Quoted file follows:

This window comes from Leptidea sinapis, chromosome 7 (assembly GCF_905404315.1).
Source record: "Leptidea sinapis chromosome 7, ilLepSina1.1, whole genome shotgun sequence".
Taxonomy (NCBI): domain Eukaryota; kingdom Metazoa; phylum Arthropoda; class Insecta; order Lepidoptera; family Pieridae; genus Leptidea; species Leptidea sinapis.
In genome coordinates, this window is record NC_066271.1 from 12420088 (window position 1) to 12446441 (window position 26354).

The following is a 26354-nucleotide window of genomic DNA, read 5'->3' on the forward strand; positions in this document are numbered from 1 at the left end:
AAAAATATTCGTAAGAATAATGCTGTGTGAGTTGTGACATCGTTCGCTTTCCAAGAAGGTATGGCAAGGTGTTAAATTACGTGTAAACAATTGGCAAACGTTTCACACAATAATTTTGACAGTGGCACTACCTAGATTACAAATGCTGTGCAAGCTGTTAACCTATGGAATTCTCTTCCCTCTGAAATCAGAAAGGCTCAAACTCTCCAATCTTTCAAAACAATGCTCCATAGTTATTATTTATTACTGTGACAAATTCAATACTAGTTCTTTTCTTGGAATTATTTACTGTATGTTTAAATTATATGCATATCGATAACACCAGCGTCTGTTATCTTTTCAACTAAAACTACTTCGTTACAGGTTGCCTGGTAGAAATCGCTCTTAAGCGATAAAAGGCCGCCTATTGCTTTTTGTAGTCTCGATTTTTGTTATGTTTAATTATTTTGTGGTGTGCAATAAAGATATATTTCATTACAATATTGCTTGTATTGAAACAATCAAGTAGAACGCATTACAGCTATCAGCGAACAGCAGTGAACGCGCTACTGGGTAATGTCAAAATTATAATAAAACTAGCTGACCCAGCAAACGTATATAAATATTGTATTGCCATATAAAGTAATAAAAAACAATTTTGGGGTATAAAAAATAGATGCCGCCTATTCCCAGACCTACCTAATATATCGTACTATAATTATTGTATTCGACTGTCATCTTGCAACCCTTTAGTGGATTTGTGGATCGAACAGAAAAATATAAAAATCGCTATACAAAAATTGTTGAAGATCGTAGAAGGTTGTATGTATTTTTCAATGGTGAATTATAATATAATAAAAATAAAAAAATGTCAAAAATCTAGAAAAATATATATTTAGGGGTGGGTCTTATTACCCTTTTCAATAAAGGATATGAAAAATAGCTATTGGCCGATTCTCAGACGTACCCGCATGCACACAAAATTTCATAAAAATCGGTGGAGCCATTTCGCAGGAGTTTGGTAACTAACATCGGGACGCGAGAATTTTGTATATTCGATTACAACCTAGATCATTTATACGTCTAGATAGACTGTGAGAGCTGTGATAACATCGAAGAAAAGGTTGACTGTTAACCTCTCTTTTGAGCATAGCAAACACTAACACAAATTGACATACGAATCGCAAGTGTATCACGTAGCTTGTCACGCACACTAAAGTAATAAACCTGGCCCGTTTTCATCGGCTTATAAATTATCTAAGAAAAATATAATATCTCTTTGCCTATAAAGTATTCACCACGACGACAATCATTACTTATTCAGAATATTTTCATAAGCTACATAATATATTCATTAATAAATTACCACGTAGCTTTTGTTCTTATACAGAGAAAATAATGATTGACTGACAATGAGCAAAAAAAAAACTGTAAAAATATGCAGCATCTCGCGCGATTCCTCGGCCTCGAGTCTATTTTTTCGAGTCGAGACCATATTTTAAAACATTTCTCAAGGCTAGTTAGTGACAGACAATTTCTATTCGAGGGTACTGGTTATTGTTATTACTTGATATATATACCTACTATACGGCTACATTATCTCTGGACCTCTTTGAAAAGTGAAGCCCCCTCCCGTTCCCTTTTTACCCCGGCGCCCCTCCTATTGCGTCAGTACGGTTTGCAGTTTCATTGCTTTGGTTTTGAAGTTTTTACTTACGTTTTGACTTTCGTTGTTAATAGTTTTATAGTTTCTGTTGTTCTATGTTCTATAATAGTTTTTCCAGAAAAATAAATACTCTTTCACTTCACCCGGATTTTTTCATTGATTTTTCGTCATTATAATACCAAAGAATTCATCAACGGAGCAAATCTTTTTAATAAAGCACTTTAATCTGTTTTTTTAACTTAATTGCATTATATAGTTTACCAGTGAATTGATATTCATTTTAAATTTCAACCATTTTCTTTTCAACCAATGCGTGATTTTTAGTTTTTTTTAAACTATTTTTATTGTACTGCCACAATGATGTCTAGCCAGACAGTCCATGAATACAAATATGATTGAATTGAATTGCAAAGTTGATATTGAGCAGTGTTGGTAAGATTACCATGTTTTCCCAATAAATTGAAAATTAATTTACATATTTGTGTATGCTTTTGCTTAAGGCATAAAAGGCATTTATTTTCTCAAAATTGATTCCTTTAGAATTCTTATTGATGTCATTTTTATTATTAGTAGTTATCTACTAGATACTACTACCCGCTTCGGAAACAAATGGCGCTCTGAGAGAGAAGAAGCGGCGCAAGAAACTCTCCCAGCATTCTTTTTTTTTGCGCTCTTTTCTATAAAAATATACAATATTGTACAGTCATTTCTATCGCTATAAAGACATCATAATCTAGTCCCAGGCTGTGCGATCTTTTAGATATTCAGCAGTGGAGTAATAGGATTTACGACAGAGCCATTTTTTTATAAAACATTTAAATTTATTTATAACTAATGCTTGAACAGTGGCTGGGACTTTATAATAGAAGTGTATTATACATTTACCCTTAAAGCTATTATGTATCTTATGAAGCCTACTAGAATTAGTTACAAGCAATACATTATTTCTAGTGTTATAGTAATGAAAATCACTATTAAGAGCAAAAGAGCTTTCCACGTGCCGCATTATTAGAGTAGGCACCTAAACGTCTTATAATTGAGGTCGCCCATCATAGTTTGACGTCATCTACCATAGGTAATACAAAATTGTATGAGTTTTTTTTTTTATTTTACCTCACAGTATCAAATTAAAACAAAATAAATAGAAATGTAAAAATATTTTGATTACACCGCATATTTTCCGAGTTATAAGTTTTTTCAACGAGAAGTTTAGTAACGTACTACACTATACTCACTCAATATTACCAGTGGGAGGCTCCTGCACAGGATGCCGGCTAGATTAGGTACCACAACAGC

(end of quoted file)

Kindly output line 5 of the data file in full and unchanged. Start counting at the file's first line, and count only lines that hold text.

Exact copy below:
The following is a 26354-nucleotide window of genomic DNA, read 5'->3' on the forward strand; positions in this document are numbered from 1 at the left end: